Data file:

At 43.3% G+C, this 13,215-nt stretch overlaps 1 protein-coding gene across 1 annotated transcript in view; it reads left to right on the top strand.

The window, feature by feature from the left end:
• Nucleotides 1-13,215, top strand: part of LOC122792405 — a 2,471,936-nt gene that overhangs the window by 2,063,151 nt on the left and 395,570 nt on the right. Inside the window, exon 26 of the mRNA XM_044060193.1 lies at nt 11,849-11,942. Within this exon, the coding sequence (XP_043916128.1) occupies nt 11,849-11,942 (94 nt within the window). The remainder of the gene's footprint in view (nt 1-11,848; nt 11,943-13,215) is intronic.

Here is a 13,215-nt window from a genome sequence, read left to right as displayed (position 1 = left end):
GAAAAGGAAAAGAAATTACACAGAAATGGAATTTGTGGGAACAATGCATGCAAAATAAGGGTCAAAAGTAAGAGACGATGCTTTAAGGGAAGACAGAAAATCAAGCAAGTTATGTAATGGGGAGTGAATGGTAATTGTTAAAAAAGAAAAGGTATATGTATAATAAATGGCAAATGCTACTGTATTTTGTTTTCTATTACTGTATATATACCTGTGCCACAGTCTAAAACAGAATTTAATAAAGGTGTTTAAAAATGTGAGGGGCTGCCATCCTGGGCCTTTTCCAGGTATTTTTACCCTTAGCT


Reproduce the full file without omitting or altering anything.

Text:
At 43.3% G+C, this 13,215-nt stretch overlaps 1 protein-coding gene across 1 annotated transcript in view; it reads left to right on the top strand.

The window, feature by feature from the left end:
• Nucleotides 1-13,215, top strand: part of LOC122792405 — a 2,471,936-nt gene that overhangs the window by 2,063,151 nt on the left and 395,570 nt on the right. Inside the window, exon 26 of the mRNA XM_044060193.1 lies at nt 11,849-11,942. Within this exon, the coding sequence (XP_043916128.1) occupies nt 11,849-11,942 (94 nt within the window). The remainder of the gene's footprint in view (nt 1-11,848; nt 11,943-13,215) is intronic.

Here is a 13,215-nt window from a genome sequence, read left to right as displayed (position 1 = left end):
GAAAAGGAAAAGAAATTACACAGAAATGGAATTTGTGGGAACAATGCATGCAAAATAAGGGTCAAAAGTAAGAGACGATGCTTTAAGGGAAGACAGAAAATCAAGCAAGTTATGTAATGGGGAGTGAATGGTAATTGTTAAAAAAGAAAAGGTATATGTATAATAAATGGCAAATGCTACTGTATTTTGTTTTCTATTACTGTATATATACCTGTGCCACAGTCTAAAACAGAATTTAATAAAGGTGTTTAAAAATGTGAGGGGCTGCCATCCTGGGCCTTTTCCAGGTATTTTTACCCTTAGCT